MPAA Rating: R
Running Time: 1hr 52min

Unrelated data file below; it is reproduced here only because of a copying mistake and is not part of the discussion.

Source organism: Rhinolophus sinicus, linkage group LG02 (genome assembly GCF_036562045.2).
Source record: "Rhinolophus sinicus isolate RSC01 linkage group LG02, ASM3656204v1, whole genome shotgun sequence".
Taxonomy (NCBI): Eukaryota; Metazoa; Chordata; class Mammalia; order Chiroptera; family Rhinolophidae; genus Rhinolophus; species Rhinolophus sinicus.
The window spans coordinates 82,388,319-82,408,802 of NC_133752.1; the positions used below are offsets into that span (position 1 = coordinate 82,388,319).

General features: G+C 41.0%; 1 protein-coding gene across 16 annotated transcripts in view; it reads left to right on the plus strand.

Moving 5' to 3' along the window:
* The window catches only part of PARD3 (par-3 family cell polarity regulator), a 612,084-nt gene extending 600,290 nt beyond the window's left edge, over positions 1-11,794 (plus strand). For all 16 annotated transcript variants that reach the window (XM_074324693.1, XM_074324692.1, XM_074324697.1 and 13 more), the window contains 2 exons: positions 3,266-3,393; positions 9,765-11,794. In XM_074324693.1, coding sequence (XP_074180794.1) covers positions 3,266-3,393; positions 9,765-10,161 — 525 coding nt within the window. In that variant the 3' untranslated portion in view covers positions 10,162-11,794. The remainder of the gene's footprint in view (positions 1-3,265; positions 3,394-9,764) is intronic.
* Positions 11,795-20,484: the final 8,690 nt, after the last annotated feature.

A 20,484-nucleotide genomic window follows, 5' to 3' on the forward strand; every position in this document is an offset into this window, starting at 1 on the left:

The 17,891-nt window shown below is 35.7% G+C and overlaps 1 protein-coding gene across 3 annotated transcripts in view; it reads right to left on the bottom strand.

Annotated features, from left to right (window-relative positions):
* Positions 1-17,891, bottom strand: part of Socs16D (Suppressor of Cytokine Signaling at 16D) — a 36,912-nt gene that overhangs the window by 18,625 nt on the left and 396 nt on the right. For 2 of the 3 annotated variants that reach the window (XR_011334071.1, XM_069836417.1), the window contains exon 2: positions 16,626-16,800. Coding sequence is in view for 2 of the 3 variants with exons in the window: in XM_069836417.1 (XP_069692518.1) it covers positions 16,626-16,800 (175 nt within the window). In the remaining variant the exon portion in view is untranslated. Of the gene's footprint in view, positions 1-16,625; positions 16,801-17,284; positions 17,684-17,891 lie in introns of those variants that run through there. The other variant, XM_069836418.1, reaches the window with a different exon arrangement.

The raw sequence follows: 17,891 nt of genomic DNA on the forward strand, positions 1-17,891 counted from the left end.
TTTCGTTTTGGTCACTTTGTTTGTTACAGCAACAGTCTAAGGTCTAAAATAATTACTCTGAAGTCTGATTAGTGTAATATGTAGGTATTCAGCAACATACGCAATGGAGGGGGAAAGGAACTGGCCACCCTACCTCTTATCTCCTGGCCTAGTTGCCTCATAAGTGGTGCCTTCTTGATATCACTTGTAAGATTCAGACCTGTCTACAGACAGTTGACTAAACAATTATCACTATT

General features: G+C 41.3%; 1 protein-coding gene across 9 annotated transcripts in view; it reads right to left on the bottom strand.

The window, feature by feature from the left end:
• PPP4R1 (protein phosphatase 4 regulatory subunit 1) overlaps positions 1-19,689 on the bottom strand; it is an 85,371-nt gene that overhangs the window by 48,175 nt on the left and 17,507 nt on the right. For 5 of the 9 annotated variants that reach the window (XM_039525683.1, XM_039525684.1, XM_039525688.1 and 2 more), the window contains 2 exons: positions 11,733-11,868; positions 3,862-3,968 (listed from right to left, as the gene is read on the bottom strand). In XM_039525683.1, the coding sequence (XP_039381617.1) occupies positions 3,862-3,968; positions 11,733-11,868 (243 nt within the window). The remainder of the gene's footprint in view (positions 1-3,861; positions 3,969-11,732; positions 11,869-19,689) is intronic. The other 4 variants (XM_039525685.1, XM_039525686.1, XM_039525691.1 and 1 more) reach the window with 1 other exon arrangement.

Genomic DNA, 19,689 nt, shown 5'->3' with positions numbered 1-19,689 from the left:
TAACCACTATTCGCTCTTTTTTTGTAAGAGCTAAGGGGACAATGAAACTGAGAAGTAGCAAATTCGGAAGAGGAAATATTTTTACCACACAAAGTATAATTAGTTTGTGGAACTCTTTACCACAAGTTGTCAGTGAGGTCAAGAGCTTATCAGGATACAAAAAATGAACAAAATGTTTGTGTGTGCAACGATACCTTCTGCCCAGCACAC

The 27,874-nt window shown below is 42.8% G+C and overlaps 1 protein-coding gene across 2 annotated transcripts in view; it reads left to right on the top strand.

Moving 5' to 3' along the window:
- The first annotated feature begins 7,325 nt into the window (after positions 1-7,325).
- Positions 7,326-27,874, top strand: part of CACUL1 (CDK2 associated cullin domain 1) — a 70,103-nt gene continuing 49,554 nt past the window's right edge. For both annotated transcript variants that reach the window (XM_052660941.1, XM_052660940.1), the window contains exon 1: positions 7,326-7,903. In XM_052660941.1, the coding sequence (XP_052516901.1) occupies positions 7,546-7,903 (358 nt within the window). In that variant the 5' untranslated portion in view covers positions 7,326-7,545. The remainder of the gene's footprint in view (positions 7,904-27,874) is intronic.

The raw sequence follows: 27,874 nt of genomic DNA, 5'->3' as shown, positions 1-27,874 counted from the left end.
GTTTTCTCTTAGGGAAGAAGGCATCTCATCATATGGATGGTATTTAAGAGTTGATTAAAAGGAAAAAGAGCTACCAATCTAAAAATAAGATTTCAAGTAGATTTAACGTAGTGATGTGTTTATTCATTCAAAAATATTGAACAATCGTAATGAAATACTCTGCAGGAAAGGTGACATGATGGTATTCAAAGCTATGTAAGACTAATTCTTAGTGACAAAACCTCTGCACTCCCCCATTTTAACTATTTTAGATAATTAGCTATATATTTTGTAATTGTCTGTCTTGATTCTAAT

A vast improvement over Paula Hawkins’ plodding novel, The Girl on the Trainfollows Emily Blunt’s Rachel Watson as she becomes convinced that something terrible has happened to a beautiful neighbor (Haley Bennett’s Megan) – with the film also exploring the apparent crime from the perspective of such periphery character’s as Rachel’s ex-husband (Justin Theroux’s Tom, Megan’s boyfriend (Luke Evans’ Scott), and Tom’s new wife (Rebecca Ferguson’s Anna). The film, much like the book, boasts a time-shifting narrative that’s admittedly handled quite well by scripter Erin Cressida Wilson, and there’s little doubt that the momentum issues that plagued Hawkins’ work have mostly been eliminated here – although it’s hard to deny that certain sections of the movie’s midsection drag to a fairly palpable extent. (It’s ultimately clear that The Girl on the Train‘s 112 minute running time, which is rife with flashbacks and subplots, should’ve been pared down to a more streamlined hour-and-a-half.) Blunt’s effective turn as the tortured central character is matched by an unusually strong supporting cast, to be sure, with, especially, Allison Janney’s engrossing performance as a skeptical yet dogged detective standing as a consistent highlight within the proceedings. The problems contained within The Girl on the Train‘s second act are ultimately rendered moot by a tremendously entertaining and suspenseful final portion, with the impact of this stretch heightened by filmmaker Tate Taylor’s refreshingly R-rated approach to the material – which, in turn, confirms the movie’s place as an adult-oriented thriller that works far more often than it doesn’t.